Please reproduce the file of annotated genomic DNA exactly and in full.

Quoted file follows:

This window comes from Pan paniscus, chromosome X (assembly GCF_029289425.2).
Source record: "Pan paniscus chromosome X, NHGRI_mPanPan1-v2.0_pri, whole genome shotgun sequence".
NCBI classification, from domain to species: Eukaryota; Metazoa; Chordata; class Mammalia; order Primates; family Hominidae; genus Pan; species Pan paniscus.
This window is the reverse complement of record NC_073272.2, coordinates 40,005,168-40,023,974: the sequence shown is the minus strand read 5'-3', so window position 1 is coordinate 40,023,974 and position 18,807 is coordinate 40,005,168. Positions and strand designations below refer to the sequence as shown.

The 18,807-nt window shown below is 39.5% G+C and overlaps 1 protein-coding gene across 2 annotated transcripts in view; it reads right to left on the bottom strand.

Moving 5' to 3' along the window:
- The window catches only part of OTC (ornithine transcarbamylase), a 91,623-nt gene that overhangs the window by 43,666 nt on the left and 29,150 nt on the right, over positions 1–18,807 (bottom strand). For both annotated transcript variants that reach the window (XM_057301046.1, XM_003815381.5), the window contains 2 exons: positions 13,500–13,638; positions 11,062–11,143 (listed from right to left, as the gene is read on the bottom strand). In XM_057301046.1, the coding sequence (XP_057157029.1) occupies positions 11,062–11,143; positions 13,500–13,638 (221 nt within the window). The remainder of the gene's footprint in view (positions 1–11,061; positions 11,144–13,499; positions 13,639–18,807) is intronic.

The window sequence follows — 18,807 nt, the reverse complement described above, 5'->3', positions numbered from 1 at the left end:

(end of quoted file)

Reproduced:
This window comes from Pan paniscus, chromosome X (assembly GCF_029289425.2).
Source record: "Pan paniscus chromosome X, NHGRI_mPanPan1-v2.0_pri, whole genome shotgun sequence".
NCBI classification, from domain to species: Eukaryota; Metazoa; Chordata; class Mammalia; order Primates; family Hominidae; genus Pan; species Pan paniscus.
This window is the reverse complement of record NC_073272.2, coordinates 40,005,168-40,023,974: the sequence shown is the minus strand read 5'-3', so window position 1 is coordinate 40,023,974 and position 18,807 is coordinate 40,005,168. Positions and strand designations below refer to the sequence as shown.

The 18,807-nt window shown below is 39.5% G+C and overlaps 1 protein-coding gene across 2 annotated transcripts in view; it reads right to left on the bottom strand.

Moving 5' to 3' along the window:
- The window catches only part of OTC (ornithine transcarbamylase), a 91,623-nt gene that overhangs the window by 43,666 nt on the left and 29,150 nt on the right, over positions 1–18,807 (bottom strand). For both annotated transcript variants that reach the window (XM_057301046.1, XM_003815381.5), the window contains 2 exons: positions 13,500–13,638; positions 11,062–11,143 (listed from right to left, as the gene is read on the bottom strand). In XM_057301046.1, the coding sequence (XP_057157029.1) occupies positions 11,062–11,143; positions 13,500–13,638 (221 nt within the window). The remainder of the gene's footprint in view (positions 1–11,061; positions 11,144–13,499; positions 13,639–18,807) is intronic.

The window sequence follows — 18,807 nt, the reverse complement described above, 5'->3', positions numbered from 1 at the left end: